Python, Pandas and Matplotlib 1.2 : Data frames and HDF5 storage

After running into Unicode indexing errors in Python 2.7, a solution was found by installing the Anaconda Python 3.4 distribution. This will also set up your System Environment Variables.

This will be an example that shows you an easy way to capture the ticker data from for all currency pairs. HDF5, also known as Hierarchical Data Format, and Pandas DataFrame will demonstrate to be powerful for quick analysis on large data-sets.

After you have installed the distribution, open the Anaconda Launcher:


Launch an ipython-notebook. A new window should open directed towards localhost:8888/tree or  similar. Under files go to the new button and select “Python 3” under the notebooks section.

To begin, import pandas and the time library by doing the following:


Also, set a variable named url  to be the BTC-e api ticker url. In this instance we are concerned with capturing data for each pair available on BTC-e.

Next will be the soul of our data capturing, pd.read_json() .


I recommend setting the delay to time.sleep(2). If you read the API information on BTC-e, it states that it refreshes at 0.5Hz.

We simply read the json from the api url into a data-frame named frame and transpose it. Next, we define keylist as the values of the index (pair names for ex. ‘btc_usd’ to be used as the data-frame key); of which is accomplished by setting keylist = frame.index.values.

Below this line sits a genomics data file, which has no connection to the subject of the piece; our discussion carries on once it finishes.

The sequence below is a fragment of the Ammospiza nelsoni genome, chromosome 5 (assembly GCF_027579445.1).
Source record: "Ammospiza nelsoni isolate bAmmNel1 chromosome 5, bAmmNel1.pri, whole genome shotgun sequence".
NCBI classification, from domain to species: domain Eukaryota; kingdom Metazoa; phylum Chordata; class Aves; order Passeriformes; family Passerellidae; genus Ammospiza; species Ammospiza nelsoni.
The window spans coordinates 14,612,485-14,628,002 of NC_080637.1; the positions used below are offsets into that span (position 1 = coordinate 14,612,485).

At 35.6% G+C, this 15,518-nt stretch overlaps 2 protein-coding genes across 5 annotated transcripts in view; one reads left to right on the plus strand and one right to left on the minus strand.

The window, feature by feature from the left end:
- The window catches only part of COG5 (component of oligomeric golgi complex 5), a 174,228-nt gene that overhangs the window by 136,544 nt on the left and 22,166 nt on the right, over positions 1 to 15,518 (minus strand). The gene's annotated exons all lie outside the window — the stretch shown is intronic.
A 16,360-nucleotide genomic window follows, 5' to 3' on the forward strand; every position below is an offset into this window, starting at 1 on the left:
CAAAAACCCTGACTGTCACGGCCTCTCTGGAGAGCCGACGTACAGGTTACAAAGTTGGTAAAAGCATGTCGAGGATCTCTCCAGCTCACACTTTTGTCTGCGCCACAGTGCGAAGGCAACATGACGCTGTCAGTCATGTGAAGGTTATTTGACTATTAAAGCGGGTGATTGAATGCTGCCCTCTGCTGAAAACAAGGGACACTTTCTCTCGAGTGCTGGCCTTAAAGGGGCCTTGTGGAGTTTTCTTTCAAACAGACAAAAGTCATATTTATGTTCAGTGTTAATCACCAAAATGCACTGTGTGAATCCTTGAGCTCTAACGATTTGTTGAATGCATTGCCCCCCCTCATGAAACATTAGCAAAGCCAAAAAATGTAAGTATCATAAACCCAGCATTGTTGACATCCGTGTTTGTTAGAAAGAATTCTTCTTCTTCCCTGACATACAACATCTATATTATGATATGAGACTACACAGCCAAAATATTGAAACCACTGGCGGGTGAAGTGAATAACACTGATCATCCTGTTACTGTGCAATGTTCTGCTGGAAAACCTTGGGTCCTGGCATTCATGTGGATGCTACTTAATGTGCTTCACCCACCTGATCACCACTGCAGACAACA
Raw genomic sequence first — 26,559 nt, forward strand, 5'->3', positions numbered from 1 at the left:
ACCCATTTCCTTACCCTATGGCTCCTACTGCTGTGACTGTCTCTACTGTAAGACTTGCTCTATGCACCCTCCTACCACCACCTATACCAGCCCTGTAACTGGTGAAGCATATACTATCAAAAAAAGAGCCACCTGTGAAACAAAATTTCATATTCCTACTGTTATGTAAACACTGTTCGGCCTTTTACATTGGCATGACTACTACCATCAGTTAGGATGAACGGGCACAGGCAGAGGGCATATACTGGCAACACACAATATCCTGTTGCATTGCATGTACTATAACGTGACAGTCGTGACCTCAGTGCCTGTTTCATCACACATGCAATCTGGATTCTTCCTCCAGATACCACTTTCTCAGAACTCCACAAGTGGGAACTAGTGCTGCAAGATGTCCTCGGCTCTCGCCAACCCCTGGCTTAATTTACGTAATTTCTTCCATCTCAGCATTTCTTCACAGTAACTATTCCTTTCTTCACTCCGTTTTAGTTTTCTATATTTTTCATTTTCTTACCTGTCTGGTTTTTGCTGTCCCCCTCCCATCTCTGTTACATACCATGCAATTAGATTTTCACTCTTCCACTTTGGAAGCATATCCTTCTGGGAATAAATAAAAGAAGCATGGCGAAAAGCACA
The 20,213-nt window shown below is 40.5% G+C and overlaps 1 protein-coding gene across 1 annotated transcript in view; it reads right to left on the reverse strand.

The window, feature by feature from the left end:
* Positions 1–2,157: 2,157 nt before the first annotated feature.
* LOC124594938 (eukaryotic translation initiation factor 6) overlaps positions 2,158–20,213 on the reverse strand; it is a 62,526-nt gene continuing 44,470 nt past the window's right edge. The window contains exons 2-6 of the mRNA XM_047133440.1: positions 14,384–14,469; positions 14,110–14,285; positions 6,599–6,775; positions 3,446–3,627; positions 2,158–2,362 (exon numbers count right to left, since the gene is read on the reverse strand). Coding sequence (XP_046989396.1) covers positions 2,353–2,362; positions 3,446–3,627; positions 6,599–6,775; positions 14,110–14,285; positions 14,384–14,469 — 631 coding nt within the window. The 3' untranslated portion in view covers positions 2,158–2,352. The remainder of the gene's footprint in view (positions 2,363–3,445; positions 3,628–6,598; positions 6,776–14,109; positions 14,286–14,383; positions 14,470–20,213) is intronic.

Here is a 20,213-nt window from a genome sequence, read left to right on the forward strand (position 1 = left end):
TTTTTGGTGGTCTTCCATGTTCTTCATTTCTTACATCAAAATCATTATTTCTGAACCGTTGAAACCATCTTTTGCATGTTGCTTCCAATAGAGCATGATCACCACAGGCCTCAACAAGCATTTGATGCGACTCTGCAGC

In the for loop we then separate out each pair with its index set to the series ‘updated’. We then use store.append(‘key’,data) to append each key and data-set to pd.HDFStore(‘filename.h5’).

Once you stop the loop, you can view the data with the follow:


Type any pair combination on BTC-e as the key such as ‘ltc_usd’ or ‘ppc_usd’ to get the logged data.


Here’s a quick example of plotting the data.


Next we will learn about real time plotting using matplotlib!  

Python, Pandas and Matplotlib 1.1 : Analysis and Storage of Large Time-Series Data from the BTC-e API

First off I would like to thank Wes McKinney for his great work compiling together the pandas library over the past years. His book Python for Data Analysis (~$25 on Amazon) is fantastic and a great addition to your home library.

This post will be an introduction to help you better understand the resources and tools available to you in python and the pandas library. If you have been following the MATLAB data capture tutorials you will transition into these python tutorials fairly well.

Our main objective is to capture the JSON data from the BTC-e API and continually store and analyze it to our liking. To accomplish this we will be utilizing Data Frames (Not to be confused with the Data Frames found in “R”) and Hierarchical Indexing.

Now, I started off hacking away in Python 2.7 with the following Libraries/Packages/IDE:

  • IPython
  • Pandas
  • Matplotlib
  • Spyder
  • Numpy
  • SQLite3

I recommend downloading the following Python(x,y) Package.

It will provide you with the following:

  • IPython 2.4.1-10
  • Pandas 0.16.2-15
  • Matplotlib 1.4.3-7
  • Spyder
    • If you’re comfortable working in the MATLAB environment the Spyder IDE will feel like your home away from home.
  • Numpy 1.9.2-8

Our main working environments will be the Spyder IDE along with instances of IPython Notebooks. I have found that this is a great combination for testing out new strategies.

Once you have accumulated the necessary resources for this tutorial continue on to Part 1.2. If you have any trouble feel free to leave comments or contact embeddedthought directly.